You might be thinking, “what the hell are chub mackerel?” If you fish offshore, you’ve probably come across them. They look kinda like your standard Atlantic mackerel, but generally a touch smaller, with bigger eyes and a somewhat different back pattern. I often see them popping out of the water from 30-fathoms out. When I do, I generally stop and put the lines in right there, because it’s a pretty good indication that there are big predators around.
Well, it turns out that in the last few years the small mesh net industry, particularly those boats based in New Jersey, really started targeting them… and catching them in a big way. I’m talking about millions and millions of pounds.
Why? Presumably because Atlantic mackerel — a species managed by the Mid-Atlantic Council — which was once a pretty large-scale fishery, are more or less gone. Yeah, some fish still pop up here and there, but I don’t think anyone argues they aren’t a shadow of what they used to be.
The commercial guys suggest (without any real evidence that I’m aware of) that they have just gone somewhere else, which is not unreasonable given their historically cyclical nature… but it’s been an awful long while, and there is no sign of their return. Others believe that fishermen just wiped them out. Which is also not an unreasonable assumption given the scale of that fishery when it was going full-on.
But getting back to “chubs,” industry went from catching almost none in 2008 to catching over 5-million pounds in 2013! Yes, this likely has something to do with availability, but that’s an extraordinary escalation in a very short amount of time. I think I speak for more than just myself when I say it caught “us” off guard. The scale is actually greater than some forage fisheries currently managed by the Councils. I mean, a 5 million pound harvest of a forage species, with no science or management in place? Seriously? It’s a little concerning. What we were trying to avoid with the development of this action appears to have actually happened, right under our noses! And hardly anyone knew about it until a few weeks ago.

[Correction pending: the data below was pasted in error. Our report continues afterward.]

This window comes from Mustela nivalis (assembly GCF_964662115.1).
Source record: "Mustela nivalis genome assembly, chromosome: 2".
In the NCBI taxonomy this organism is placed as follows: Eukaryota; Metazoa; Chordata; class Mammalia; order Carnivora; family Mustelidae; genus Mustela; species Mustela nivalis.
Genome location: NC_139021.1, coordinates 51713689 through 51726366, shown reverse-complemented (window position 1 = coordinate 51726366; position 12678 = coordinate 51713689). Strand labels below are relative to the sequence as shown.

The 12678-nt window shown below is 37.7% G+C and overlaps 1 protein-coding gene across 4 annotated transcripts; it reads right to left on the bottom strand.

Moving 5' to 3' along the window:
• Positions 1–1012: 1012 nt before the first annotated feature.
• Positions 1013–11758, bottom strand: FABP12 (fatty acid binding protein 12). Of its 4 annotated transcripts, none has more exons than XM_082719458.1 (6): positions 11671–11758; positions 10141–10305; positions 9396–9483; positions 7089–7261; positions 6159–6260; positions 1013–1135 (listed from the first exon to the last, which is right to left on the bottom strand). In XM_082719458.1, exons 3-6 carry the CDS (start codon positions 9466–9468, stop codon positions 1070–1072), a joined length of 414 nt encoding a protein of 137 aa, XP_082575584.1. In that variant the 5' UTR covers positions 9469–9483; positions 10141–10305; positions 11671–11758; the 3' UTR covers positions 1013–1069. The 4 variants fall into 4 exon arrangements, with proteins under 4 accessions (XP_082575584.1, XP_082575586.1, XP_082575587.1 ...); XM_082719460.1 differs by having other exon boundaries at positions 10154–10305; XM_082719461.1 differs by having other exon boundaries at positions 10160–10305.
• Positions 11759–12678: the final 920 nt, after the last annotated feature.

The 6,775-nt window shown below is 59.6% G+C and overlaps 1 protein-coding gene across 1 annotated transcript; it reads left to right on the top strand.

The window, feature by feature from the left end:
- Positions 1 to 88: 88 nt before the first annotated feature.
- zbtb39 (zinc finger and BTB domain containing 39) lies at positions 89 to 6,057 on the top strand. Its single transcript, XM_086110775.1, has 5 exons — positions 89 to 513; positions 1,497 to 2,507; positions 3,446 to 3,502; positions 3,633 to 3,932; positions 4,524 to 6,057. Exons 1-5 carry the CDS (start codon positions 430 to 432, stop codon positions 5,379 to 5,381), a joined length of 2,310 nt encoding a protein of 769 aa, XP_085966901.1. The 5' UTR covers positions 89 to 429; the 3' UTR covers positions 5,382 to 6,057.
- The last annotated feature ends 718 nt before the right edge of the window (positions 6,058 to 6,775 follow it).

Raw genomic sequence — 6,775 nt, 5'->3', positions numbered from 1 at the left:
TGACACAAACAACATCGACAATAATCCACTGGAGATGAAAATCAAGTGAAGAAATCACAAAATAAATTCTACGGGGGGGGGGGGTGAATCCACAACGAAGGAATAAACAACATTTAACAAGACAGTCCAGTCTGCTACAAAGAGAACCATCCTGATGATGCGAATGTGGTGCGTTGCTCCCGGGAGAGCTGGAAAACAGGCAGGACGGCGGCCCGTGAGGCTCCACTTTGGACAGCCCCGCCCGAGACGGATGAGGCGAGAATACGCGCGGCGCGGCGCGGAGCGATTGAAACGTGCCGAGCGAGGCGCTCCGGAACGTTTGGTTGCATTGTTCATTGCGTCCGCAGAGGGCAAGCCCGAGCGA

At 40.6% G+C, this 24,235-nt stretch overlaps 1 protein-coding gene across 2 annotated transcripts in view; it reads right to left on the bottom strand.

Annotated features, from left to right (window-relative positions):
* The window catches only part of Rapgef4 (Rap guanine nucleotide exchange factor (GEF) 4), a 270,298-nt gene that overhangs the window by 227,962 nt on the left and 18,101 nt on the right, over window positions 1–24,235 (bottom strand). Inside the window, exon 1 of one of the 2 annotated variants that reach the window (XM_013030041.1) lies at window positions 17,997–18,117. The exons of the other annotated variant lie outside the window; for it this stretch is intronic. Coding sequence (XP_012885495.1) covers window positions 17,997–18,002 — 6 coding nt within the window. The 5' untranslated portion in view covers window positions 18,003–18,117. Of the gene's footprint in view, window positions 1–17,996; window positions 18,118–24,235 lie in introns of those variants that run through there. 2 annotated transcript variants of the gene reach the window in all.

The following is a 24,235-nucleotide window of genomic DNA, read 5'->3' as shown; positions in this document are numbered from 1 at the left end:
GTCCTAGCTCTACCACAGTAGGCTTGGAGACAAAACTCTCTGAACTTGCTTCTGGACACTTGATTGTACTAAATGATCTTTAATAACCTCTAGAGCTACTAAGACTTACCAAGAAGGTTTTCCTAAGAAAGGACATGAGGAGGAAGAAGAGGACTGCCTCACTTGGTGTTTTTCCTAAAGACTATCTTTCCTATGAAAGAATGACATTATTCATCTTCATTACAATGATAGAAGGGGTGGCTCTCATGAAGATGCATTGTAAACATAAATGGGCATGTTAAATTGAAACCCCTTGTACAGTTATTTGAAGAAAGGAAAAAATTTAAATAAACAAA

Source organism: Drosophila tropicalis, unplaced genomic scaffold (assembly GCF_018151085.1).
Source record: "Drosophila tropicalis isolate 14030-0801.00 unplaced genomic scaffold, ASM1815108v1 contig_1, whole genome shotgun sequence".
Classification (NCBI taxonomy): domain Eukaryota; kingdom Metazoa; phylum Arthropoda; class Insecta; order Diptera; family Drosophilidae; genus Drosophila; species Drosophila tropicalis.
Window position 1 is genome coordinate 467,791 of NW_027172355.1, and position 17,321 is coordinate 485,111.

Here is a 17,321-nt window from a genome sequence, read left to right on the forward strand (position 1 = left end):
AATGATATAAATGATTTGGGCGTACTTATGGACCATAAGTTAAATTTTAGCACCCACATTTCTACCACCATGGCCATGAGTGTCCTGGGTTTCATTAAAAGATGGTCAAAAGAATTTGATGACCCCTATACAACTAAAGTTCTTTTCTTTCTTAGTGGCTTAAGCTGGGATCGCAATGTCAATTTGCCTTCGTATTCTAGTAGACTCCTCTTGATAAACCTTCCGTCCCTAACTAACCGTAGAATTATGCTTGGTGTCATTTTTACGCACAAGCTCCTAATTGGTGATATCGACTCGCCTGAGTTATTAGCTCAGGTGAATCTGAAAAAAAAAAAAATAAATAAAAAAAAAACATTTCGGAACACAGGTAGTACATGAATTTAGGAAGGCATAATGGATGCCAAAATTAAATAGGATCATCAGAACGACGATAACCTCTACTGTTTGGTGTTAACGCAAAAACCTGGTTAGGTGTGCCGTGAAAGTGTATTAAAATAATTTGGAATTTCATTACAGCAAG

There’s actually a pretty compelling case for emergency action, similar to what the Council is doing with blueline tilefish. One could certainly argue that chub mackerel should be a managed stock in the Squid/Butterfish/Mackerel fishery. The reported chub mackerel landings, and written and oral testimony from industry, make it clear that this is now a significant directed fishery, not bycatch or incidental. It is being caught and sold in large numbers. And it does indeed appear to be in need of conservation and management. I mean, such an extreme escalation on a forage species is basically the definition of an emergency situation. I think the Council would be entirely justified if it went that route. I’m not arguing here that it should, as doing so will likely come with its own set of issues, but I am saying that it could.
Earlier this month the Council did vote to move forward the development of an “Unmanaged Forage Omnibus Amendment.” Preventing expansion of current fisheries on unmanaged forage will presumably be part of that. So, I guess we’ll see about capping the chub mackerel fishery at some level during the development.
But the take home really is this: This is a damn important amendment right now. And anglers, particularly those that fish offshore, should be paying attention. The abrupt chub mackerel expansion/escalation shows us why. If they can sell it, they will absolutely harvest it, develop markets, etc. before managers can respond. And that could be disastrous for us and for entire ecosystems.
There were and still are those who don’t see the utility in an Unmanaged Forage Amendment, arguing that there’s no way a fishery can develop on such forage species and go unnoticed. Well, this one certainly did. And such an example shows us why there should be a sense of expediency here. The Council needs to move this amendment. Get it done… as quickly as possible.